If the amyloid hypothesis can explain Alzheimer disease (AD), can it also explain why some people with AD develop Parkinson-like symptoms? A paper in the current Journal of Neuroscience reports that in mice, the amyloid-β peptide (Aβ) can cause dysfunction in extrapyramidal neurons in the striatum and the substantia nigra, two regions hard hit in Parkinson disease (PD).
According to some estimates, 35-40 percent of AD patients develop a type of Parkinsonism (see, for example, Scarmeas et al., 2004. In fact, John Trojanowksi and colleagues reported that many people with familial AD (caused by presenilin or Aβ precursor protein mutations) develop Lewy bodies (LB), dense intraneuronal inclusions that are a key feature of Parkinson disease (see Lippa et al., 1998). These findings suggest that overproduction of Aβ is sufficient to precipitate LBs and cause Parkinsonism in the Lewy body variant of AD. Now, using transgenic mice expressing human familial AD mutations (APP Swedish and presenilin 1 δE9) Elliott Mufson and colleagues at Rush University Medical Center, Chicago, link striatal deposition of Aβ to nigrostriatal dysfunction.
First author Sylvia Perez and colleagues reported at the Society for Neuroscience meeting last year that these double transgenic mice have morphological alterations and Aβ deposition. Now, Perez and colleagues extend those observations, correlating Aβ accumulation with dysfunctional dopaminergic striatal neurons. Using immunohistochemical methods, the authors found that Aβ deposits occur in the striatum as early as 4 months old. By 6 months they are readily detected, and by 15-17 months they coincide with dystrophic neurites testing positive for tyrosine hydroxylase, a marker of dopaminergic neurons.
Though the number of dopaminergic neurons appears to remain stable over the lifespan of these animals, Perez and colleagues found that the expression of tyrosine hydroxylase (TH) changed. By 10-12 months, TH levels in substantia nigra of the double transgenics were almost twice those in 3-6-month-old animals. In addition, levels of the dopamine metabolite DOPAC (3,4-dihydroxyphenylacetic acid) were found to fluctuate. Compared to age-matched wild-type animals, 3-6-month-old transgenic animals had slightly, though significantly elevated DOPAC. But by the time the animals were 10-12 months old, DOPAC levels had fallen back to normal.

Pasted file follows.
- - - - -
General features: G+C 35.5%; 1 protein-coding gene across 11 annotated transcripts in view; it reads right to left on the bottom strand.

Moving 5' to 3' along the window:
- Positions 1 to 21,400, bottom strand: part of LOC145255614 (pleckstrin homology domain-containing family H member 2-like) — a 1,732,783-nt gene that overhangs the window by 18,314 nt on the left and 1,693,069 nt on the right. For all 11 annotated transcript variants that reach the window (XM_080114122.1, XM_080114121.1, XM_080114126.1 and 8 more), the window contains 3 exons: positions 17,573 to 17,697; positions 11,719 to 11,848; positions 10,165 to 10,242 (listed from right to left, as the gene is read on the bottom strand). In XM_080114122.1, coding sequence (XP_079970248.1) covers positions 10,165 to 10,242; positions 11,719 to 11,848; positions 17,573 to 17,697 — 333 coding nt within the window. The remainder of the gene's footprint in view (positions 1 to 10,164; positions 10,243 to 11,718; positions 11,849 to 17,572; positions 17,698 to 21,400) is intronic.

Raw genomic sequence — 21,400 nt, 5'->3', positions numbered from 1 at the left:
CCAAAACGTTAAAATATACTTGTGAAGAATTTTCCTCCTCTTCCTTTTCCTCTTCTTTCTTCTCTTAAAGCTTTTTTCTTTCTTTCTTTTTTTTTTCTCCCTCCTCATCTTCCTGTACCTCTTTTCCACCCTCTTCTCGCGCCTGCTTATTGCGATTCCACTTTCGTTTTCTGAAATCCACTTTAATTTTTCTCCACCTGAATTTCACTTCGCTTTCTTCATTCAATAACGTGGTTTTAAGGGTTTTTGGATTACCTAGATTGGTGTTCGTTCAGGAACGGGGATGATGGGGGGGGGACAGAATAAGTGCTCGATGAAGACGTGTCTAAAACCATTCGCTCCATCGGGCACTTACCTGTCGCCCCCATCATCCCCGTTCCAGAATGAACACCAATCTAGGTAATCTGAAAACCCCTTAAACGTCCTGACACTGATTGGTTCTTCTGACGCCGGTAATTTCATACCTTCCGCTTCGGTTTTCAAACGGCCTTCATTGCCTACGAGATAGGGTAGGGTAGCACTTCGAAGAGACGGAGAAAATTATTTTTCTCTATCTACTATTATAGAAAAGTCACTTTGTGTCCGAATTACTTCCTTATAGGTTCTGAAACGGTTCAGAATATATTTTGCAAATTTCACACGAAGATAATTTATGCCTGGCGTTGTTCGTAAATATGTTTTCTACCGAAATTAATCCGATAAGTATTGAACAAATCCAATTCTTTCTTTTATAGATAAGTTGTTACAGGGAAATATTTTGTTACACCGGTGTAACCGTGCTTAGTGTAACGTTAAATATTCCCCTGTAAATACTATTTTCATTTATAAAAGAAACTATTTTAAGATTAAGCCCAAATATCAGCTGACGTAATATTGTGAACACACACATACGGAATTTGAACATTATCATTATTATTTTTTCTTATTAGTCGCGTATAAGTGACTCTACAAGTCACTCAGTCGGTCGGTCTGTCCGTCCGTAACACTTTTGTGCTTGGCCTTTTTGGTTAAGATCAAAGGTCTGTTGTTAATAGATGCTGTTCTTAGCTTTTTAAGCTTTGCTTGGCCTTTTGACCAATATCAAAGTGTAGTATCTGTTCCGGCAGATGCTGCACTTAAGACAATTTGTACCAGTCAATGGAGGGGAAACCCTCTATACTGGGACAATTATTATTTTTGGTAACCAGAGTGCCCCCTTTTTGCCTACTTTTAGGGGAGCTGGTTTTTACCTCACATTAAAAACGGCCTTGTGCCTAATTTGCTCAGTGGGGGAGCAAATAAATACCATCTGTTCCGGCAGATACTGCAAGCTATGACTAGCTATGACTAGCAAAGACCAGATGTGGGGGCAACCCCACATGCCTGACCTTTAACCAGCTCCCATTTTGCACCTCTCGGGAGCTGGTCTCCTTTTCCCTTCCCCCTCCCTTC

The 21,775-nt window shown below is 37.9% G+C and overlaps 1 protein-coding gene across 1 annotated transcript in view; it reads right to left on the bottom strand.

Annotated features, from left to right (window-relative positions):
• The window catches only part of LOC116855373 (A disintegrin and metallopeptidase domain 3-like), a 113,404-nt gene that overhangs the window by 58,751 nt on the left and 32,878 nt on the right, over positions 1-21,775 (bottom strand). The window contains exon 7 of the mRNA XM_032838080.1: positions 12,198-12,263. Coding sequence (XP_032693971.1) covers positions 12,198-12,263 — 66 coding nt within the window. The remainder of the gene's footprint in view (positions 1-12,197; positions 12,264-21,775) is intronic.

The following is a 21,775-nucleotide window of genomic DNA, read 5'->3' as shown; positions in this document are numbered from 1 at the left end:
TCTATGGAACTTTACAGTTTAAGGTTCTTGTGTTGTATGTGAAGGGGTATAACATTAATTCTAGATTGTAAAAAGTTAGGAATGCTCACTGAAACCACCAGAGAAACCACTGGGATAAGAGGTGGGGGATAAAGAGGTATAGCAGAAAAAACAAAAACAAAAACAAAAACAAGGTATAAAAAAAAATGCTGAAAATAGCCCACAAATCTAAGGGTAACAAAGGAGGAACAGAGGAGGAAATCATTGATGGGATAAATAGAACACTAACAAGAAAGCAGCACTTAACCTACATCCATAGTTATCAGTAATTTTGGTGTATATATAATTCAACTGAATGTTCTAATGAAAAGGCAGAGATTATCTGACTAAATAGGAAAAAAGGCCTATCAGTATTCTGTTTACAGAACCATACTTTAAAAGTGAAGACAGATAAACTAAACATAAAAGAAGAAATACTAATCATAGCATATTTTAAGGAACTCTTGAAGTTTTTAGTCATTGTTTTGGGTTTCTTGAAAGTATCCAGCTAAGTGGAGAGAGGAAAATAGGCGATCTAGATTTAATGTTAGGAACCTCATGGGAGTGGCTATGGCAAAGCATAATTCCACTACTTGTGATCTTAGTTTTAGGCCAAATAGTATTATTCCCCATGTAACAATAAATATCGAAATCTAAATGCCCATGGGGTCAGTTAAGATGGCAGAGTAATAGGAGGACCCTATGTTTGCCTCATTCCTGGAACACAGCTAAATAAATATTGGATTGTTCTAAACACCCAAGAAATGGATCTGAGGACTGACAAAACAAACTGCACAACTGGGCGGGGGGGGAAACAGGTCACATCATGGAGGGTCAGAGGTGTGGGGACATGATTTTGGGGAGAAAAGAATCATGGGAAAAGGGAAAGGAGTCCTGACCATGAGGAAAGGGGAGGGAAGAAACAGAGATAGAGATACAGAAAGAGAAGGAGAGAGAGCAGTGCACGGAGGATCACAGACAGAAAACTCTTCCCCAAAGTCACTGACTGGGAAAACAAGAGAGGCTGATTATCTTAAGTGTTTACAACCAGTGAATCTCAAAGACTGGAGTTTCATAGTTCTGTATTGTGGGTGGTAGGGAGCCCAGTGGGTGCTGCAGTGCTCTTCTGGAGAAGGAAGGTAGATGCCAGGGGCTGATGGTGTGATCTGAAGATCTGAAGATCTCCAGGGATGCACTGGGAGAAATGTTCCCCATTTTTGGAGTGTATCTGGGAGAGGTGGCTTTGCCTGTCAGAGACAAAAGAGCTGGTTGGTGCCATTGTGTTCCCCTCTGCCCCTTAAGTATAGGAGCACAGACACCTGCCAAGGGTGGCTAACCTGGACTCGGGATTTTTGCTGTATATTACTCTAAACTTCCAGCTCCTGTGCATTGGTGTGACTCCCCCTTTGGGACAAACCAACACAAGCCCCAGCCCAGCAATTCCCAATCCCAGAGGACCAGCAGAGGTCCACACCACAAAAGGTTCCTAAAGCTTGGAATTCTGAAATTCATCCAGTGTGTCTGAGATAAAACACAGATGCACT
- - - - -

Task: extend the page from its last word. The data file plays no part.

All told, the authors interpret the data to suggest that Aβ may play a critical role in promoting striatal dopaminergic dystrophic neurites, leading to dopaminergic dysfunction in the basal ganglia. It would be interesting to see if these mice develop Lewy body-like inclusion bodies, as do mice that express mutant human APP and wild-type human α-synuclein, a major LB component (see ARF related news story). “It is possible that β amyloid is involved in protein aggregation that leads to various types of inclusions, including Lewy bodies in PD and AD/PD,” said Mufson.
Moreover, it would also be interesting to test these animals for changes in monoamine oxidase, the enzyme that de-aminates dopamine to yield DOPAC. “It is possible that MAO or mitochondrial dysfunction are factors underlying striatal DOPAC changes in APPswe/PS1δE9 tg mice,” the authors suggest in the paper. MAO resides on the outer membrane of the mitochondria, which have been implicated in numerous ways with Parkinson disease pathology (see ARF related news story, ARF news story, and ARF news story).—Tom Fagan
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- Scarmeas N, Hadjigeorgiou GM, Papadimitriou A, Dubois B, Sarazin M, Brandt J, Albert M, Marder K, Bell K, Honig LS, Wegesin D, Stern Y. Motor signs during the course of Alzheimer disease. Neurology. 2004 Sep 28;63(6):975-82. PubMed.
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- Perez SE, Lazarov O, Koprich JB, Chen EY, Rodriguez-Menendez V, Lipton JW, Sisodia SS, Mufson EJ. Nigrostriatal dysfunction in familial Alzheimer's disease-linked APPswe/PS1DeltaE9 transgenic mice. J Neurosci. 2005 Nov 2;25(44):10220-9. PubMed.